"Over the past 25 years, the UK has introduced several programmes to evaluate and improve the quality of care received by heart failure patients. However, little was known about patients' journey of care across primary and secondary care services. This is a critical component of chronic disease management, so we set about addressing these knowledge gaps in order to provide evidence-based recommendations to strengthen health systems," said Dr Nathalie Conrad who led the research using participants in the Clinical Practice Research Datalink.
The research team found that, overall, patients were more likely to be diagnosed with heart failure in hospital rather than by their general practitioner; received insufficient follow-up after hospitalisation; and doses of key medicines prescribed to patients were far below those recommended by clinical management guidelines, even a year after diagnosis. Critically, only 17% of patients diagnosed with heart failure in hospital had their diagnosis recorded by their general practitioner in the following 12 months.
Women and older patients were particularly disadvantaged across all these care dimensions. In particular, women were 13% less likely than men of the same age to receive a prescription for the two most important drugs in heart failure management within three months of diagnosis. Women were also 9% less likely than men of the same age and socioeconomic status to be first diagnosed with heart failure in a general practice.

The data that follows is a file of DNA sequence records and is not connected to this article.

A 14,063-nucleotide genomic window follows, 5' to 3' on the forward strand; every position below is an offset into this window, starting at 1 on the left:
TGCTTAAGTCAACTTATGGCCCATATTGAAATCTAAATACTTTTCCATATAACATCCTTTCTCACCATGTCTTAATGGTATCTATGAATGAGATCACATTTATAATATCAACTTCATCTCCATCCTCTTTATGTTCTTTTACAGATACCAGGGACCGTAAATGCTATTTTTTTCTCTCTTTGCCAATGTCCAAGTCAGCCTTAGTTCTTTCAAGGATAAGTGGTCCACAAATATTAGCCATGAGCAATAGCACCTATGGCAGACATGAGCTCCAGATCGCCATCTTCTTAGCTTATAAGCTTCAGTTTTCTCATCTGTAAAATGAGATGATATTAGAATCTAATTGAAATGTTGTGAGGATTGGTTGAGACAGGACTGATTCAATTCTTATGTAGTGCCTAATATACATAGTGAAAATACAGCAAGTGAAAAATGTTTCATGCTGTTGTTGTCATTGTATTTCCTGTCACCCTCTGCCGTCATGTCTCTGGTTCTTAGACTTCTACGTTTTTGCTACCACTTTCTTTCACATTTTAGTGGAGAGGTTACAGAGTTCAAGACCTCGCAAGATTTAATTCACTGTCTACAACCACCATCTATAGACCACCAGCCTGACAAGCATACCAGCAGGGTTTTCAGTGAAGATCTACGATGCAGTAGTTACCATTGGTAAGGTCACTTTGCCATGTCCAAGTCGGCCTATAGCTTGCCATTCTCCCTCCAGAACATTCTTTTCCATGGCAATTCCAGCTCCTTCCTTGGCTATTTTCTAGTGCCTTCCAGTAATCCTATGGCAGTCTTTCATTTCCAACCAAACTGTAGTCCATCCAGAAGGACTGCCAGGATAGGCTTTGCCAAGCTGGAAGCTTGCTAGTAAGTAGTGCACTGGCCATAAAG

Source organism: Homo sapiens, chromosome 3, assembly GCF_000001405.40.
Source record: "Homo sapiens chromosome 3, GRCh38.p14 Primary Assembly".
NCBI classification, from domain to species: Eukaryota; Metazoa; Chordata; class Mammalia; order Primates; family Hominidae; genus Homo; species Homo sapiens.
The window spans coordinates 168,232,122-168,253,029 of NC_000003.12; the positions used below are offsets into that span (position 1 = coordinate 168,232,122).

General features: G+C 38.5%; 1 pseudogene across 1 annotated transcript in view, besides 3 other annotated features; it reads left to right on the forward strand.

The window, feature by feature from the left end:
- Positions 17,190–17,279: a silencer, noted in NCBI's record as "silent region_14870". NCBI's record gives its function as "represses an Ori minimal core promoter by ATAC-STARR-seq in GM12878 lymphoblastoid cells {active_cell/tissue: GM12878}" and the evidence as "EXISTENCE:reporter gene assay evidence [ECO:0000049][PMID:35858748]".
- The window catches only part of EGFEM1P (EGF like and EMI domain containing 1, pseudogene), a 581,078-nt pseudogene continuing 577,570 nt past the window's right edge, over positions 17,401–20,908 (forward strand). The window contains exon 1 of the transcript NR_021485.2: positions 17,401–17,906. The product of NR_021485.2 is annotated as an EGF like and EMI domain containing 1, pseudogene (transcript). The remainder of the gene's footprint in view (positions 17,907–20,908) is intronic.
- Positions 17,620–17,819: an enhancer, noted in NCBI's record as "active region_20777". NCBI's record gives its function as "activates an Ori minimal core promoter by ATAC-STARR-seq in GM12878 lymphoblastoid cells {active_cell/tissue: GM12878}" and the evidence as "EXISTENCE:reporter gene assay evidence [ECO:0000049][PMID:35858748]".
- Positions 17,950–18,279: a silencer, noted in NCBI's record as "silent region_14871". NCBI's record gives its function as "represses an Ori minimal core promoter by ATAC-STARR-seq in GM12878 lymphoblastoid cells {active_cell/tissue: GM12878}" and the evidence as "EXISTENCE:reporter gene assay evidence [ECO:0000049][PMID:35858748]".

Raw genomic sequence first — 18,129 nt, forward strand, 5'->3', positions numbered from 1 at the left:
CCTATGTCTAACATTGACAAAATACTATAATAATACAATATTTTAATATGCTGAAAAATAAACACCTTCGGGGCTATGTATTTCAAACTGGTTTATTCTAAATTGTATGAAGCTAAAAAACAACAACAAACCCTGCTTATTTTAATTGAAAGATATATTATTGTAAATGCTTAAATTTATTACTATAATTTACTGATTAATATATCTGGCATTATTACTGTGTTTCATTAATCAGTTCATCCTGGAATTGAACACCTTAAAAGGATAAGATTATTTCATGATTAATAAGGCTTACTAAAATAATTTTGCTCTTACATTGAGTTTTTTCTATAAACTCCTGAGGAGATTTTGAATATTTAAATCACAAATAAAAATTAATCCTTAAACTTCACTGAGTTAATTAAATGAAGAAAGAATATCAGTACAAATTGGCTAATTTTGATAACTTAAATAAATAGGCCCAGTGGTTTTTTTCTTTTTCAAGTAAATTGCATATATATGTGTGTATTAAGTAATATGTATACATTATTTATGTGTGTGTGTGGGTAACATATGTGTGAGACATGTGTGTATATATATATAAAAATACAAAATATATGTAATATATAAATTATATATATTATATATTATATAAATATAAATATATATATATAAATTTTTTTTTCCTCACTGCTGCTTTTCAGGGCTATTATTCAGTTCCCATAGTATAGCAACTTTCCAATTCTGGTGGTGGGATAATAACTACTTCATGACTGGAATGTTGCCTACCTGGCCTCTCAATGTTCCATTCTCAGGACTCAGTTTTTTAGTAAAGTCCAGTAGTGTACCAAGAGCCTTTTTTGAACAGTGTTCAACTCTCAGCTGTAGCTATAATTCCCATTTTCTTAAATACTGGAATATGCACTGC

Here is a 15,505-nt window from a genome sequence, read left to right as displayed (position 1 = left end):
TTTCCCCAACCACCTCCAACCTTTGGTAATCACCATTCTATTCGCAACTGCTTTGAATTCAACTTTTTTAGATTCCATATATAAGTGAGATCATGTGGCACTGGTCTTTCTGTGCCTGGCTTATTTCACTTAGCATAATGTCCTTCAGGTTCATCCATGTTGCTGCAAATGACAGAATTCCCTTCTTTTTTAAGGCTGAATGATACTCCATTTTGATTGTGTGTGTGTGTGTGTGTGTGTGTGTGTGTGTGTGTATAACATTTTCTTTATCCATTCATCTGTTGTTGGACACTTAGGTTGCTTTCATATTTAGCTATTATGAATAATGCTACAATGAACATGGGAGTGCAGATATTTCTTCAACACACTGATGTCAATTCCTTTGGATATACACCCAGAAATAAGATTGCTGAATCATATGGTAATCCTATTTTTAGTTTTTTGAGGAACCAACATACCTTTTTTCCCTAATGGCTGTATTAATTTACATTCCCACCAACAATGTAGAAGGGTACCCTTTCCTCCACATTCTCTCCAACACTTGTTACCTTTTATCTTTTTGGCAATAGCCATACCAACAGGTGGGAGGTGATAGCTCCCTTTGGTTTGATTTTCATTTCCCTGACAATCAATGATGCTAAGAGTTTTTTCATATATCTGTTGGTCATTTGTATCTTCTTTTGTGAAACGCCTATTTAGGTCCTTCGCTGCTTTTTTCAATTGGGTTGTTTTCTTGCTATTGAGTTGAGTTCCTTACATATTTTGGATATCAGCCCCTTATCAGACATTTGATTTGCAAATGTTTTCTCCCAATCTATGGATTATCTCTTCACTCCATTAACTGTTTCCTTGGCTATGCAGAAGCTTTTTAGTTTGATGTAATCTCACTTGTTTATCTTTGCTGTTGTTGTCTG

"Heart failure is a severe condition and early diagnosis is crucial for doctors to rapidly initiate life-saving medications. Our findings suggest out-of-hospital screening for early signs of heart failure and follow-up are sub-optimal, and women and older patients are particularly vulnerable to these shortcomings in current heart failure care," said Conrad.
"Health systems need to adopt a broader perspective of service design and recognise the patient journey as a care continuum to improve care quality, adhere to recommended treatment guidelines and provide more equitable access for all those at risk of, or living with, heart failure. Particular attention needs to be given to women and older patients to ensure they receive the treatment they need within the recommended timeframe," added Conrad.
Heart failure affects about 2% of the population in high-income countries, with mortality rates comparable to the most severe cancers . Effective treatments exist but involve a complex process of investigation and step-wise initiation of medication and adjustment - care programmes that are often challenging to implement consistently.
The study was funded by the British Heart Foundation, the Oxford Martin School at the University of Oxford, and by the NIHR Oxford Biomedical Research Centre.
The paper is published in PLOS Medicine, and will be available from this link: http://journals.
 Global Public Health Burden of Heart Failure
Notes for editors
The George Institute for Global Health, University of Oxford
Tel: 07918 553680
About The George Institute for Global Health
The George Institute for Global Health conducts clinical, population and health system research aimed at changing health practice and policy worldwide. The Institute has a global network of medical and health experts working together to address the leading causes of death and disability. Established in Australia and affiliated with UNSW Sydney, the Institute today also has offices in China, India and the United Kingdom. The George Institute UK was established in 2010 in partnership with the University of Oxford. Facebook at thegeorgeinstitute Twitter @GeorgeInstUK Web georgeinstitute.org.uk